Replacing the bottle with a cup or a glass isn’t something that happens overnight. Weaning the bottle away is a continuous process that should begin when your child is around 6-7 months old. If started on time, you can expect your kid to drink from a cup or glass without spilling when he or she is 3-4 years old. For your kid to give up the bottle on time, knowing what are the necessary steps to be taken and when to take them is essential.
To know when your kid will let go of the bottle, take a look at the following timeline:
* 6-7 months – introducing the sippy cup/cup/glass
* 1 year old – practicing with the sippy cup/cup/glass
* 1 year and 6 months old – skipping the daytime bottle
* 2 years old – skipping the nigh-time bottle
* 3-4 years old – drinking from a glass without spilling the contents
Let’s look at why it is essential to follow the timeline mentioned above.
Beginning the Weaning
When your kid is around 6-7 months old, he or she might lack the necessary motor skills that allow activities like holding objects, grasping objects with the fingers, or taking objects to their mouth. Ideally, when your little one is around 7-9 months old, you may go ahead and introduce a glass, a cup, or a sippy cup. Your kid may also begin to eat solid foods during this time.
Perfecting the transition
Until your child turns 2, he or she might not have the fully-developed motor skills to drink from a cup without any spillage or mishaps. This is the phase when your kid might increase the intake of solid foods, and will, therefore, be more accustomed to looking at plates, bowls, and spoons, making it the perfect time to practice with a sippy cup or glass.
Skipping the bottle entirely
Skipping the bottle has to happen twice for the child, once with the daytime bottle, and again with the night-time bottle. Ideally, the daytime bottle should be the one to go first since the kid will be used to practicing with a cup or a glass during the day, and will be less attached to the bottle. Once your child has weaned away from the bottle in the morning, you can then focus on weaning away the night-time bottle.
To sum up the entire timeline of the transition from bottle to cup, we’ve chalked out a simple table that you may refer during the whole process:
|Beginning the switch||Training with a sippy cup/glass||Skipping the bottle|
|6-7 months old||- The beginning of solid food consumption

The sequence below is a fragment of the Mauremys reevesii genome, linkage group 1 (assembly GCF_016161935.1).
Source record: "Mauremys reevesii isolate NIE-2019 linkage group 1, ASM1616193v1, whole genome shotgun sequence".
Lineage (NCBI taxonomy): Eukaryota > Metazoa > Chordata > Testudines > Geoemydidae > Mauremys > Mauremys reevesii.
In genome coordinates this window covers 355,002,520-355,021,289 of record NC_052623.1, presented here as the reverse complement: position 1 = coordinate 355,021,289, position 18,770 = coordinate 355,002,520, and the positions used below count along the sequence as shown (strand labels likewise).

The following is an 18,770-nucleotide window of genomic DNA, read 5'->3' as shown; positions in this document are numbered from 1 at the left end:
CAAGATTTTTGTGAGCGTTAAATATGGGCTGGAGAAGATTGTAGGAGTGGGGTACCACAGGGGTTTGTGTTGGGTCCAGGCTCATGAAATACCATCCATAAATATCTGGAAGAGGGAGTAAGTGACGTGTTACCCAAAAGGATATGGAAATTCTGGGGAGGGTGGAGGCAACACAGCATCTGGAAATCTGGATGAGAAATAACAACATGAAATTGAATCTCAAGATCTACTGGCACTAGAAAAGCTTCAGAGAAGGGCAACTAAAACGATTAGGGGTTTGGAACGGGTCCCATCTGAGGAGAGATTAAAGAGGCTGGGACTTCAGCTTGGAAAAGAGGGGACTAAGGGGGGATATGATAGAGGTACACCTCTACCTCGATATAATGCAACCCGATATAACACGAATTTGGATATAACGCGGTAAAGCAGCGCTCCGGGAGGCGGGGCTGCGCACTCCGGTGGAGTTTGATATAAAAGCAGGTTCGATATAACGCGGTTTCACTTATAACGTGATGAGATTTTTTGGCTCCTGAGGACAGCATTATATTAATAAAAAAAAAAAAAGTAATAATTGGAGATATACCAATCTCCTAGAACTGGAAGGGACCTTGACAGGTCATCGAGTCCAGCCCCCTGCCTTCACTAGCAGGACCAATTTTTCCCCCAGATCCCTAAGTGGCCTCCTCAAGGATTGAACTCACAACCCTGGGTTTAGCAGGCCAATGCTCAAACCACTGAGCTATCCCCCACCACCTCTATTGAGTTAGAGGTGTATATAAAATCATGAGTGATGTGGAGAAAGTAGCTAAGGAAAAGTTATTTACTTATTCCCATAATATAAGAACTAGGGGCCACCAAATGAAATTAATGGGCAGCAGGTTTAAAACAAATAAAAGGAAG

- Introducing the sippy cup or glass
|1-year old||- Increase in solid food consumption
- Practicing with a sippy cup or glass
|1 year and 6 months old||Skipping the day-time bottle|
|2 years old||Development of finer motor skills||Skipping the night-time bottle|
|3 years old||Consuming from a cup or glass without spilling|
|4 years old|
Keep in mind that not all kids are the same and your child may reach some of the development milestones mentioned sooner or later, depending on their personal development. What’s important is avoiding any delay in introducing the glass and staying patient during the entire process of weaning away the bottle.
WE ACKNOWLEDGE THAT MOTHERS MILK IS BEST SOURCE OF NUTRITION FOR BABIES. WE SUPPORT THE WHO RECOMMENDATION OF EXCLUSIVE BREASTFEEDING FOR THE FIRST SIX MONTHS, AND CONTINUED BREASTFEEDING FOR TWO YEARS OR BEYOND ALONG WITH ADEQUATE AND APPROPRIATE COMPLEMENTARY FEEDING STARTING AFTER SIX MONTHS
Disclaimer: All reasonable steps have been taken to ensure the accuracy of the published material (“Material”), however the Material shall not be treated as medical advice in any manner. The Material is not intended to be a substitute for professional medical advice, diagnosis or treatment. Please consult a qualified doctor for any form of medical advice and guidance. The Material is published without warranty of any kind, either expressed or implied. The responsibility for the interpretation and use of the Material lies with the reader. In no event shall Mead Johnson Nutrition India Pvt. Ltd. or its affiliates be liable for any damages or any other consequence arising from the use of the Material. The Material is for non-commercial and non-profitable use only.